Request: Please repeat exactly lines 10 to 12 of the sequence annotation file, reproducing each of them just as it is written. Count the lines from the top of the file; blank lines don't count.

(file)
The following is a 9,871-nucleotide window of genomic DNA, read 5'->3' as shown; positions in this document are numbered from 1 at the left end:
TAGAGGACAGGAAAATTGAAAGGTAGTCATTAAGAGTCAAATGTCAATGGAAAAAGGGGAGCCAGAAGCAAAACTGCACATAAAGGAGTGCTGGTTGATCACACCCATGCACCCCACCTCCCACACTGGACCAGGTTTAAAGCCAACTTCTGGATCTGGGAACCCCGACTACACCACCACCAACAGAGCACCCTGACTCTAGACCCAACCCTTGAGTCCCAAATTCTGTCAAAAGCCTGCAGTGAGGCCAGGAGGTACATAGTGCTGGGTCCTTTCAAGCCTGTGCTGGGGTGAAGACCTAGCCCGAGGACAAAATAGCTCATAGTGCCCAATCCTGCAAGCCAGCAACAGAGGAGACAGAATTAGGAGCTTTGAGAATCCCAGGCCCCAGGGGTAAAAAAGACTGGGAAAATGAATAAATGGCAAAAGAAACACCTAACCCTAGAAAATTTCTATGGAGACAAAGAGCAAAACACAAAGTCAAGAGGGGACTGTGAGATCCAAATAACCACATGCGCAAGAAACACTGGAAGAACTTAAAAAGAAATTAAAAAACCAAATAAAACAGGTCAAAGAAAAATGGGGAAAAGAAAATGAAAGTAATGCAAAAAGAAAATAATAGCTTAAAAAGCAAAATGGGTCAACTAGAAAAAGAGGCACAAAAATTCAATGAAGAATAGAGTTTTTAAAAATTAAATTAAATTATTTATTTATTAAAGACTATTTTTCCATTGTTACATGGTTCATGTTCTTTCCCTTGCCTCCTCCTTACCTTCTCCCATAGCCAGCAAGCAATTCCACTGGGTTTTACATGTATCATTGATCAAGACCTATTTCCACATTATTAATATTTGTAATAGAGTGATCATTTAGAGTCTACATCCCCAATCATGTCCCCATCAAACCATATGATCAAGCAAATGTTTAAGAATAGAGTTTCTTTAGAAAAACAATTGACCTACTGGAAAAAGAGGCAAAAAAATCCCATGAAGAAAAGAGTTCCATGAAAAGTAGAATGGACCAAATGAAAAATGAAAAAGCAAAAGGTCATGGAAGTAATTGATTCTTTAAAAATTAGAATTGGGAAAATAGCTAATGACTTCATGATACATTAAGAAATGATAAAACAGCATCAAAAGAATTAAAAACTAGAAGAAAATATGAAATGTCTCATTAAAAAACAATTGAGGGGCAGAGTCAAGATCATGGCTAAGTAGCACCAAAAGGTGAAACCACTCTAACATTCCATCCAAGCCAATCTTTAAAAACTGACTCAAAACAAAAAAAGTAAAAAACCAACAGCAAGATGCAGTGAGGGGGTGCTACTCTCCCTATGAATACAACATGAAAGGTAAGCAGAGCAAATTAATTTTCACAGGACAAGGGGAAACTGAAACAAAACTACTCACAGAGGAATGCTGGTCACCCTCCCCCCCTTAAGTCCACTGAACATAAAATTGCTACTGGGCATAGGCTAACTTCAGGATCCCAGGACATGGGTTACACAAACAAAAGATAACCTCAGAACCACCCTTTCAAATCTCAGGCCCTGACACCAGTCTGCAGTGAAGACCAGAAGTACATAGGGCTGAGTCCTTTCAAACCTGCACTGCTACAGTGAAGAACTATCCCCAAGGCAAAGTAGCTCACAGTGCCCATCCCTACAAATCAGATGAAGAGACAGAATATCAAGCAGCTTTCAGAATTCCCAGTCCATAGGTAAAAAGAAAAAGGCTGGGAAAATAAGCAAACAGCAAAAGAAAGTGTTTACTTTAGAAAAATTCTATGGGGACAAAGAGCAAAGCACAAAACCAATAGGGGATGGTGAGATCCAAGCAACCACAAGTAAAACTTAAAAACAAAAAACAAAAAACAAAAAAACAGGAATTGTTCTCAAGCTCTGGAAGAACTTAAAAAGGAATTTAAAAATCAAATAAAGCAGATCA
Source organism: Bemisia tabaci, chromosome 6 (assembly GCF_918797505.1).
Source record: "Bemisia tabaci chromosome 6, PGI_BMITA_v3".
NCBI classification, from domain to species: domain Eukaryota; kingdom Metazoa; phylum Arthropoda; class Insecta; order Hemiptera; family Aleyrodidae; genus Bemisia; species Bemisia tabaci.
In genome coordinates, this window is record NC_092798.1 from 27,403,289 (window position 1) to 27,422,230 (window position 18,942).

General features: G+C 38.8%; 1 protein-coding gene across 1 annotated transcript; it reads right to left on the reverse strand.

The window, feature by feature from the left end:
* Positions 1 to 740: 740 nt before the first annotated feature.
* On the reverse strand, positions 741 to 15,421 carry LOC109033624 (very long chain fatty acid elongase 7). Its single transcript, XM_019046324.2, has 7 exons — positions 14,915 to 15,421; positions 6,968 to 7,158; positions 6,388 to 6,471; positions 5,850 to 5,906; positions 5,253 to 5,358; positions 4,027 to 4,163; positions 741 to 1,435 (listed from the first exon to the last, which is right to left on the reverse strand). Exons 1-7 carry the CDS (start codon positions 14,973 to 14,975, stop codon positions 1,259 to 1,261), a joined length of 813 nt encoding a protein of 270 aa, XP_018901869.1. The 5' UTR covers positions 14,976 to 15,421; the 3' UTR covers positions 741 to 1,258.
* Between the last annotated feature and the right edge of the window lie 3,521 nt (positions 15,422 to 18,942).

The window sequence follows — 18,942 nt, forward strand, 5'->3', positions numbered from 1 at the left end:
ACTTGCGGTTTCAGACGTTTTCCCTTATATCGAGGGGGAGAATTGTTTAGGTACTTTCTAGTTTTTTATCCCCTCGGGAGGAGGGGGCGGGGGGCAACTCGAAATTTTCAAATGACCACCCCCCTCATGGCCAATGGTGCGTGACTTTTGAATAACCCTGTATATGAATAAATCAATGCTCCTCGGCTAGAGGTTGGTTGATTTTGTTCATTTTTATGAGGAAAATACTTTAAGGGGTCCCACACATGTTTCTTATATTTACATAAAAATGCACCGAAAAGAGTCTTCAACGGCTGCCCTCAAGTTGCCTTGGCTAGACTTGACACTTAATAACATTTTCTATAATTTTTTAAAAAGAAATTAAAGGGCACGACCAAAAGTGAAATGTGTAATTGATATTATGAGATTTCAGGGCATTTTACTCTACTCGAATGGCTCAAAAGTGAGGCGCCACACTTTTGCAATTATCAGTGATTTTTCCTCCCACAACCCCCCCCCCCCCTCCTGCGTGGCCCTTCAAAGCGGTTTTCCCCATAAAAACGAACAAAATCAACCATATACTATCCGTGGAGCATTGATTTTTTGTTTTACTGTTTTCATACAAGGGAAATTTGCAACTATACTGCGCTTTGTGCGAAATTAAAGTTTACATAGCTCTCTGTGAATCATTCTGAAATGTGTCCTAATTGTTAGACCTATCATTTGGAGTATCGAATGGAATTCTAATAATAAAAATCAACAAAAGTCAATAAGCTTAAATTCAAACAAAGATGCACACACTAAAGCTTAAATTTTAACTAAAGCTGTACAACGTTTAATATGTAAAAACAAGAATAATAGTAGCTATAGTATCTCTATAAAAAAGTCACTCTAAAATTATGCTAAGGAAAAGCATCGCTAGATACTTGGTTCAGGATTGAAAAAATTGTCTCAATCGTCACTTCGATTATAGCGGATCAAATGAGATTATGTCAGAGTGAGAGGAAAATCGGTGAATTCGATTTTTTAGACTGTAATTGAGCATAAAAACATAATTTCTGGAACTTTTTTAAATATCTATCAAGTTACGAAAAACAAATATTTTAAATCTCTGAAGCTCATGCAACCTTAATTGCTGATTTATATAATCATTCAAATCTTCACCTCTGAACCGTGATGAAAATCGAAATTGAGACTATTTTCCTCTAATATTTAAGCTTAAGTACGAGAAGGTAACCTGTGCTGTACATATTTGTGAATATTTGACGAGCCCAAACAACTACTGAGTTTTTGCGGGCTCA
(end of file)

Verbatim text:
* On the reverse strand, positions 741 to 15,421 carry LOC109033624 (very long chain fatty acid elongase 7). Its single transcript, XM_019046324.2, has 7 exons — positions 14,915 to 15,421; positions 6,968 to 7,158; positions 6,388 to 6,471; positions 5,850 to 5,906; positions 5,253 to 5,358; positions 4,027 to 4,163; positions 741 to 1,435 (listed from the first exon to the last, which is right to left on the reverse strand). Exons 1-7 carry the CDS (start codon positions 14,973 to 14,975, stop codon positions 1,259 to 1,261), a joined length of 813 nt encoding a protein of 270 aa, XP_018901869.1. The 5' UTR covers positions 14,976 to 15,421; the 3' UTR covers positions 741 to 1,258.
* Between the last annotated feature and the right edge of the window lie 3,521 nt (positions 15,422 to 18,942).

The window sequence follows — 18,942 nt, forward strand, 5'->3', positions numbered from 1 at the left end: